Happy Spring Everyone!!! I hope 2017 is off to great start for you, it’s certainly been treating us well. I know I’ve got lots to catch you up on and I promise those posts are in the works but, with spring in full bloom it seems only fitting to start 2017 off with a fun and easy garden project!
This year we finally made some space for a vegetable garden. We were excited to get started, only we didn’t really know where to start. We knew we wanted a raised garden bed, since we have an abundance of critters who frequent our yard, and that it should be some type of quadrilateral shape, but thats where our knowledge on the subject ended. So I set out to learn as much as I could about raised garden beds in one evening.
With all our newfound knowledge we set off for Home Depot with our plans (which I discovered on Pinterest) to pick up all the supplies we didn’t already have on hand. We ended up having to make two trips with the CR-V to get everything, but thankfully we live pretty close!
We saved some money by using a couple 12′ long 2″ x 10″ boards we had already at home, and cut them into 4′ and 8′ sections. We also decided to add a thin layer of stones to the bottom of the garden bed for better drainage. (You’ll find our full material list at the bottom of this post.)
After cutting the boards & posts to the correct lengths we set to work putting together the frame. Working on a flat surface, Peddy drilled pilot holes and then secured the boards to the anchor posts using 3″ wood screws.
Once all four sides were attached we moved the frame to the location we’d picked out for our garden and carefully placed it upside down. We marked where we needed to dig the holes for the posts and moved the frame out of the way once again.
After the holes were dug (approximately 6″ deep) we set the frame in place and leveled it off. Then backfilled the holes so the frame wouldn’t move.
With the frame securely in place we anchored our PVC pipes (which, as you can see, I spray painted teal) to the side boards with 3/4″ plastic tubing straps and some 1/2″ #8 screws. We used two straps per PVC pipe to make sure they were secure, as they will eventually be holding the rebar in place.
My sister came over and we put her to work helping us line the bottom of the frame with hardware cloth. We cut the hardware cloth into sheets, long enough to go up each side about 2″ and secured them in place with a staple gun.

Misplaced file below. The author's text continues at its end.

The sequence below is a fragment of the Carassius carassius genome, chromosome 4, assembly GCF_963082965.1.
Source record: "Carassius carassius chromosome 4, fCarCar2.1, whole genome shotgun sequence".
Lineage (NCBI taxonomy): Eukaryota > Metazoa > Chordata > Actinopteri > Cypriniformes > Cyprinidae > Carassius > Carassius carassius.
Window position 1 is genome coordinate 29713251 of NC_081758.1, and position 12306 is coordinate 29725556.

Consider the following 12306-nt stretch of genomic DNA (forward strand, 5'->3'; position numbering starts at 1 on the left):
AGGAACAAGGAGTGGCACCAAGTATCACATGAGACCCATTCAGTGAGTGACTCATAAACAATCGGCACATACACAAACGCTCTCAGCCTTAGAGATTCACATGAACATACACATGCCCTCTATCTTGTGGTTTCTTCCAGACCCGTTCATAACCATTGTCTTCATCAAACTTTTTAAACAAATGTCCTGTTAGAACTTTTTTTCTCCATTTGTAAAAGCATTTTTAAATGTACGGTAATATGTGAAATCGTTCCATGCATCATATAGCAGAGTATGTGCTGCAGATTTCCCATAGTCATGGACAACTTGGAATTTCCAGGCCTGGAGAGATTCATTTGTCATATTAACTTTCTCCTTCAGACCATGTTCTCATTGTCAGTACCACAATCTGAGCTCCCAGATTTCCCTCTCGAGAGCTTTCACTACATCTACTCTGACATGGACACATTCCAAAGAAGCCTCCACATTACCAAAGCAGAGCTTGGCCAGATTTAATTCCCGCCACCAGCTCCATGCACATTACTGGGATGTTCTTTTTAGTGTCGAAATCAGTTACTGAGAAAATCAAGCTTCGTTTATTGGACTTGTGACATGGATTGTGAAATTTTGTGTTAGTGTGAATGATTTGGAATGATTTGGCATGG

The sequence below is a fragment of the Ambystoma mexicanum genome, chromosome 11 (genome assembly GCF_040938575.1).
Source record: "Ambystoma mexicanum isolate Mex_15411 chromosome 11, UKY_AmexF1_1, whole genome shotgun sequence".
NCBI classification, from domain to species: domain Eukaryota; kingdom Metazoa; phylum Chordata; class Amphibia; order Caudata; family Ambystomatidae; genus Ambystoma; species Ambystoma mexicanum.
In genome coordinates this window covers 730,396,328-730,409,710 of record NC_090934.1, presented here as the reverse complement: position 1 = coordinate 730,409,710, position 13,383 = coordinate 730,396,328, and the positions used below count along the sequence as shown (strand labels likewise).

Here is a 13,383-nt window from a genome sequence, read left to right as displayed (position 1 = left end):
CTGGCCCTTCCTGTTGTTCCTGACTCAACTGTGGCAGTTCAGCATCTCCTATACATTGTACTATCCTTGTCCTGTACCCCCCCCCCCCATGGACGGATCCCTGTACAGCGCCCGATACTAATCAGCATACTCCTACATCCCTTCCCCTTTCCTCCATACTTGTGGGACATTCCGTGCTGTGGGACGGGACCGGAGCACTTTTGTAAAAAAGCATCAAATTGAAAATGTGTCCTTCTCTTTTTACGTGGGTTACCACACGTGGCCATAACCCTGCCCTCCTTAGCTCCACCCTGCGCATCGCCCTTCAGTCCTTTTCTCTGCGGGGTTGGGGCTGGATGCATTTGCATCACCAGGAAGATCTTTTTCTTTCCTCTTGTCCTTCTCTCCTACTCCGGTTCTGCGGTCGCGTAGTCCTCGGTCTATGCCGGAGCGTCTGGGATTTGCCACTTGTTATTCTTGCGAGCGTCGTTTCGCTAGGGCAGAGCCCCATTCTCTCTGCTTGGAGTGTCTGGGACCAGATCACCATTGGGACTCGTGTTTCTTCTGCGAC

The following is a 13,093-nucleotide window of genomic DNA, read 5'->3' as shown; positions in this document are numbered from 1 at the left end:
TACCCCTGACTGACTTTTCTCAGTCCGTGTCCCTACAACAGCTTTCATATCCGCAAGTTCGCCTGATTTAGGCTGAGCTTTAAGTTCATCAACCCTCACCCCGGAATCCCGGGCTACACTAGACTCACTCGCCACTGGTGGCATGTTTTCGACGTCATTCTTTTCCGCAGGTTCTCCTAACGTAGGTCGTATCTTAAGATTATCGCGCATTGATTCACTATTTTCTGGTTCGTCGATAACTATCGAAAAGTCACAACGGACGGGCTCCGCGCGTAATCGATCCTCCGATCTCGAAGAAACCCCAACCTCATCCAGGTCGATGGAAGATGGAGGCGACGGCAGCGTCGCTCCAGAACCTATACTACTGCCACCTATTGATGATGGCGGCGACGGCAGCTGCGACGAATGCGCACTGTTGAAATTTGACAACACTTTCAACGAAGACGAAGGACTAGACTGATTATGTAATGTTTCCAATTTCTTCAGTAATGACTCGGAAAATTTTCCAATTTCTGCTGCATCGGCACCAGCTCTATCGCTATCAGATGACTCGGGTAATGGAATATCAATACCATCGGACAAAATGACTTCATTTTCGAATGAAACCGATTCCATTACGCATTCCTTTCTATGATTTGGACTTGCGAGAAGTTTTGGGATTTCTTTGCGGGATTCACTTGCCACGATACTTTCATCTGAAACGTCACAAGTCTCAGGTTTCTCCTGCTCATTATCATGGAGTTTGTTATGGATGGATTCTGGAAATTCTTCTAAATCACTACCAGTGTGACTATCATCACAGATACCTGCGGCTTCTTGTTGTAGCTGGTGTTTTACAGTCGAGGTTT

We overlapped the sheets by a few inches and used a small sections of wire (that came wrapped around our chicken wire) to “tie” the pieces together. This was especially helpfully when I nearly missed the overlap altogether (as you’ll see below). We attached end pieces last, as they required a little bending and maneuvering around the posts, but with some team work we got it done!
Since we had them on hand, we used a few fence staples along the way to make sure the hardware cloth was extra secure around the posts, PVC pipes and wherever the sheets overlapped.
Now that the basic structure was built it was time to start filling it up! First, was the layer of river pebbles. (We purchased 5 bags of pebbles, but I would recommend 6 for a little better coverage.) I decided to use my hands to spread the pebbles out because I didn’t want to damage our freshly laid hardware cloth with a shovel or other metal tool (I know it sounds silly, but I just had a feeling.)
Once our river pebbles were evenly spread out we mixed up a 1:1 ratio of soil and compost in our wheelbarrow and spread it out in an even layer. Since we could only fit about four bags in at a time, we decided to mix up the remaining bags in the bed itself to save some time and ultimately our backs.
And here it is… our nearly finished raised vegetable garden! We were unable to find the correct size rebar at Home Depot, so we’ll be making a trip to Menards in the near future and will get back to you with an updated post on adding the finishing touches.
I’m so excited and can’t wait to start planting!!!!
What We Used:
(4) 16″ long 4″ x 4″ posts
(2) 4′ long 2″ x 10″ boards
(2) 8′ long 2″ x 10″ boards
(6) 12″ long 1/2″ PVC pipe
(1) 1/2″ 2′ x 25′ 19-gauge roll of steel hardware cloth
(24) 3″ #12 wood screws
(24) 1/2″ #8 wood screws
(12) 3/4″ tubing straps
(6) bags of River Pebbles
(16) bags of Miracle-Gro Garden Soil
(12) bags of Miracle-Gro Nature’s Care Compost
(3) 10′ long pieces of 3/8″-gauge rebar
(1) 7′ x 20′ protective mesh covering
Power Drill & Drill Bits
During my research I came across three pieces of information that I have deemed as the top three tips to keep in mind when building your garden bed.
#1- It doesn’t matter how long your bed is, as long as it’s no wider than 4 feet. This will allow you to reach across from either side to water, weed or harvest.
#2- You should choose a location that receives at least 6-8 hours of sunlight per day.
#3- Positioning your bed in a North to South orientation will allow for even sun exposure to all your crops.